Spinal Cord Injury Levels and Classification
Written by Andrew Sarski on July 30, 2013
When a patient suffers a serious injury of the neck, back or spinal cord, they are often told that they have an injury at a certain spinal cord level, which is further qualified by the severity of the injury: complete or incomplete. Because the location and severity of a spinal cord injury determines what motor and sensory functions may be compromised and whether or not they may return in the future, it’s important to understand the spinal cord injury levels and classification of spinal cord injuries. Spinal cord injuries can be extremely devastating, sometimes resulting in long-term disability or permanent paralysis, costly medical bills, and a decreased quality of life. If you or a loved one has suffered from a spinal cord injury caused by an accident, such as in a motor vehicle accident or slip and fall accident, contact an experienced personal injury attorney to discuss your legal options.
The spinal cord is located within the spine, which consists of a series of vertebral segments. The spinal cord itself has neurological segmental levels, defined by the spinal roots that enter and exist in the spinal column between each of the vertebral segments. There are 29 vertebral segments: seven cervical (neck), 12 thoracic (chest), five lumbar (back), and five sacral (tail), and they do not necessarily correspond with the spinal cord segments. For example, while the C1 cord is situated at the C1 vertebra, the C8 cord is actually situated at the C7 vertebra. Similarly, while the T1 cord is located at the T1 vertebra, the T12 cord is located at the T8 vertebra.
Cervical cord – The first and second cervical segments are important because these are what hold the head. The C3 cord contains the phrenic nucleus. The cervical cord supplies nerves to the deltoids (C4), the biceps (C4-5), wrist extensors (C6), triceps (C7), finger extensors (C8), and hand muscles (C8-T1).
Thoracic cord – The thoracic vertebral segments are defined by those that have a rib, and are important because they form the back wall of the pulmonary cavity and the ribs. The spinal roots form the nerves that run on the bottom side of the ribs, and these nerves control the muscles between the ribs and the associated patches of skin (dermatomes).
Lumbosacral cord – The lumbosacral vertebra form the remainder of the segments below the thoracic vertebra. The lumbosacral cord, however, begins at about T9 and continues only to L2. It contains most of the segments that supply nerves to the hip and legs, as well as the buttocks and anal regions. The L2 supplies nerves to the hip flexors, L3 to the knee extensors (quadriceps), L4 to the ankle dorsiflexors, L5 to the long toe extensors, and S1 to the ankle plantar flexors. The S4-5 cord supplies nerves to the anal sphincter, which represents the end of the spinal cord.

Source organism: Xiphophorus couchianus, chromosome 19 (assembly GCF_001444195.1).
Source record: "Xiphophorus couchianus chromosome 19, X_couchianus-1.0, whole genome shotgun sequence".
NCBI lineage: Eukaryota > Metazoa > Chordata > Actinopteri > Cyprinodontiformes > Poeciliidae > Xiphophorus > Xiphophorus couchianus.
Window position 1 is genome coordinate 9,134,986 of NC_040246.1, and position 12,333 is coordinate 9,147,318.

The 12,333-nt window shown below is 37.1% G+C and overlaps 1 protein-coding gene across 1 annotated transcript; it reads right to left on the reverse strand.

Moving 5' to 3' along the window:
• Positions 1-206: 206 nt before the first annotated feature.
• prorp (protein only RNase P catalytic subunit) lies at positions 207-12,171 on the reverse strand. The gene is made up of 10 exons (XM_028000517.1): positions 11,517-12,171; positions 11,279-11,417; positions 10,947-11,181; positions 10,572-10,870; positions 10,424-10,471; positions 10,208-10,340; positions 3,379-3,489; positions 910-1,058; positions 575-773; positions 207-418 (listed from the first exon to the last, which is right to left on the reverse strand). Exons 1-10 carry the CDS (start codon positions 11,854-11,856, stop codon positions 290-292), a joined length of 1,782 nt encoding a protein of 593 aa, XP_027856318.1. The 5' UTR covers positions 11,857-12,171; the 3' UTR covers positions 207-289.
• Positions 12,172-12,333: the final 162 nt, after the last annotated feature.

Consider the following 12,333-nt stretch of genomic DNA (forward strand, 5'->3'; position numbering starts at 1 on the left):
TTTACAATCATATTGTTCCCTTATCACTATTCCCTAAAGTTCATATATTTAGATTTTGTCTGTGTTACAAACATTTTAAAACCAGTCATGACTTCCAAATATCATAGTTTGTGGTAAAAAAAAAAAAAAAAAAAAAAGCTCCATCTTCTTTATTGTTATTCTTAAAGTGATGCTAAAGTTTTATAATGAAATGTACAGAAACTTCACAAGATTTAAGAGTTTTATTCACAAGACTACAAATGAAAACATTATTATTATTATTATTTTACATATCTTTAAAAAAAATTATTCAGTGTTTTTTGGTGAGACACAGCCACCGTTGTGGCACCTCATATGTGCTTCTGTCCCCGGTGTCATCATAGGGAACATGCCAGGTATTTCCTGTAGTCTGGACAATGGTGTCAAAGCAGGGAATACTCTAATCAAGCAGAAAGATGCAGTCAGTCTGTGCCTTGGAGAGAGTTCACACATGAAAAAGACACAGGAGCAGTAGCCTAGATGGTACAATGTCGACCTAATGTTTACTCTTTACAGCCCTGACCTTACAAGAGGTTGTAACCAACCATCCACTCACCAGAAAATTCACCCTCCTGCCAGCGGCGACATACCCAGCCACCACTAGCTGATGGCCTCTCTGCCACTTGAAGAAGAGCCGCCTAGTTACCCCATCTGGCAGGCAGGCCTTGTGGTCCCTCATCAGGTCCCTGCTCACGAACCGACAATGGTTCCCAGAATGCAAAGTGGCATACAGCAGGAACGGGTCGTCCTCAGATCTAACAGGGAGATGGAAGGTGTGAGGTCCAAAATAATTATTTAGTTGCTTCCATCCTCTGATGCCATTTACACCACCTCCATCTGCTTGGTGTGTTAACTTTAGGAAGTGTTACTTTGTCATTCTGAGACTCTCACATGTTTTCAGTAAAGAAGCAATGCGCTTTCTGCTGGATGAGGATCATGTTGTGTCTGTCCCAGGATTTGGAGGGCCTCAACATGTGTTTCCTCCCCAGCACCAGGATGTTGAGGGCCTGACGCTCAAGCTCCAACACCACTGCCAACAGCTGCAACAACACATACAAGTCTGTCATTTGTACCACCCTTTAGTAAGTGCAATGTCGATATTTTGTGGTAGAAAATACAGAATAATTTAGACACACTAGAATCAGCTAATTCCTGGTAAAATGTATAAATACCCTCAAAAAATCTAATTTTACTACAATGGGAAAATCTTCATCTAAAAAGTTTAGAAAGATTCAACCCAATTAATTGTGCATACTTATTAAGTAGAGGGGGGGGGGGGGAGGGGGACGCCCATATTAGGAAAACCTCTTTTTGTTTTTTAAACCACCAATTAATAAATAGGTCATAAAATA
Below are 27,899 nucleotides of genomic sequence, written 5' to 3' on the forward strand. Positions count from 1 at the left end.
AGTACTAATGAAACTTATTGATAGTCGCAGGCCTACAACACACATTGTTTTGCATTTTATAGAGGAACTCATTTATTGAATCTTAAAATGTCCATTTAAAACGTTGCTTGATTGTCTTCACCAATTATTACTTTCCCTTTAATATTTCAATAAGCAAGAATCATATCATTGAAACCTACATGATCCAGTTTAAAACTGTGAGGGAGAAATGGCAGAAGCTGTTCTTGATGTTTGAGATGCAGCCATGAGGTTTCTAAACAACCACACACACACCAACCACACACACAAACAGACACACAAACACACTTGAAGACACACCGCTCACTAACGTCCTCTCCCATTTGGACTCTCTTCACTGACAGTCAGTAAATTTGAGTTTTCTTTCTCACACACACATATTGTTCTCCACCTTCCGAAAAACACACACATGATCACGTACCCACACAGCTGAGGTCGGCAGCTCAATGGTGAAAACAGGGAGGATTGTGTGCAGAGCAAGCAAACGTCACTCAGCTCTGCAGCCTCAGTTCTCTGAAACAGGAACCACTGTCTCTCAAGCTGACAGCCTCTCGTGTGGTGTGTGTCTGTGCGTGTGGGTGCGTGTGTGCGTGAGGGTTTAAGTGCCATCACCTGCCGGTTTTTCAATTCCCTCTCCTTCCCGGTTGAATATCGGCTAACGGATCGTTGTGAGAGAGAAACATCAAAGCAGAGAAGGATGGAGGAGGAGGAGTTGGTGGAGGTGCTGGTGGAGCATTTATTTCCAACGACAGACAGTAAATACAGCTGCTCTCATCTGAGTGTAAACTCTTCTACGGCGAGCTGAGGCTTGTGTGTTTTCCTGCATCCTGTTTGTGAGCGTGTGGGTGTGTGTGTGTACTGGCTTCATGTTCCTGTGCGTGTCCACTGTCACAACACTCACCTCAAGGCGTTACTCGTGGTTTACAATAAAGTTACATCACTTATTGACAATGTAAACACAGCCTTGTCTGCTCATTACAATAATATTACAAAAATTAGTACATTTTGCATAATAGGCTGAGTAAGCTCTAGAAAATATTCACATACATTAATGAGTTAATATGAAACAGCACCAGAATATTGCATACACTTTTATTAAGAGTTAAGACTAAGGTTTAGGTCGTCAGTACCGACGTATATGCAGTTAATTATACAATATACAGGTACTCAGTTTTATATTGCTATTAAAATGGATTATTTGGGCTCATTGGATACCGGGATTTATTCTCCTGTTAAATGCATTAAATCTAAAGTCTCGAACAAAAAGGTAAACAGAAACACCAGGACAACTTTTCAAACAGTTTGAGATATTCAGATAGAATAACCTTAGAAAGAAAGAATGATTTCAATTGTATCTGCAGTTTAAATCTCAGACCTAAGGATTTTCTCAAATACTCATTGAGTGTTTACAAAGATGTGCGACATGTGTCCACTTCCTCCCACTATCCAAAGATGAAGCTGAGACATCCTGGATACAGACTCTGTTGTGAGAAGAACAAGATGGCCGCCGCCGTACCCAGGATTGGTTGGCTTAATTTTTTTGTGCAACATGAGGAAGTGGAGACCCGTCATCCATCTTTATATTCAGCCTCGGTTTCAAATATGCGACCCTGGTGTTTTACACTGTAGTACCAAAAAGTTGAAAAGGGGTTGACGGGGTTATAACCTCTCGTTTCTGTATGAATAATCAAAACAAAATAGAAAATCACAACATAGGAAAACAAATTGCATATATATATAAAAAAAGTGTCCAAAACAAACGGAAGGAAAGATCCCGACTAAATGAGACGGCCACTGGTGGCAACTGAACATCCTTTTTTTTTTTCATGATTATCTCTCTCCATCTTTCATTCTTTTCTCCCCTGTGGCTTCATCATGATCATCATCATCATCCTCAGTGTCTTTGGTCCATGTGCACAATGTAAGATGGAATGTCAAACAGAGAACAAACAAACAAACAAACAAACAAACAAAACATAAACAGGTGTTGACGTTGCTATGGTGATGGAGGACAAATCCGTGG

Cauda equina – In humans, the spinal cord ends at the L2 vertebra level, and the tip of the spinal cord is called the conus. Below the conus, there is a collection of spinal roots that is frequently called the cauda equina, or horse’s tail. Injuries to the T12 and L1 vertebra damage the lumbar cord, while injuries to L2 frequently damage the conus. Injuries below L2 usually involve the cauda equina, and represent injuries to spinal roots rather than the spinal cord itself.
Classifying the Severity of Spinal Cord Injuries
Traditionally, spinal cord injuries have been classified as either “complete” or “incomplete,” definitions which have since been found to be weak and ambiguous. In order to more accurately define the severity of a spinal cord injury, the following scale, called the ASIA (American Spinal Injury Association) Impairment Scale, was developed to grade the severity of neurological loss.
- A = Complete: No motor or sensory function preserved in the sacral segments S4-S5
- B = Incomplete: Sensory but not motor function is preserved below the neurological level and includes the sacral segments S4-S5
- C = Incomplete: Motor function is preserved below the neurological level, and more than half of key muscles below the neurological level have a muscle grade less than 3
- D = Incomplete: Motor function is preserved below the neurological level, and at least half of key muscles below the neurological level have a muscle grade of 3 or more
- E = Normal: Motor and sensory function are normal
The most common cervical spinal injuries involve C4 or C5, which typically affect movement and sensation in the arms. For example, a burst fracture of the C5 vertebra may injure the C6 spinal cord, as well as the C4 spinal roots that exist in the spinal column between the C4 and C5 vertebra. An injury of this kind would cause a loss of sensation in the C4 dermatome and would also cause weak deltoids (C4) due to injury to the C4 roots. The biceps (C5) may initially be weak because of swelling of the spinal cord, but should recover. The wrist extensors (C6) however, would remain weak and sensation at and below C6 would be severely compromised.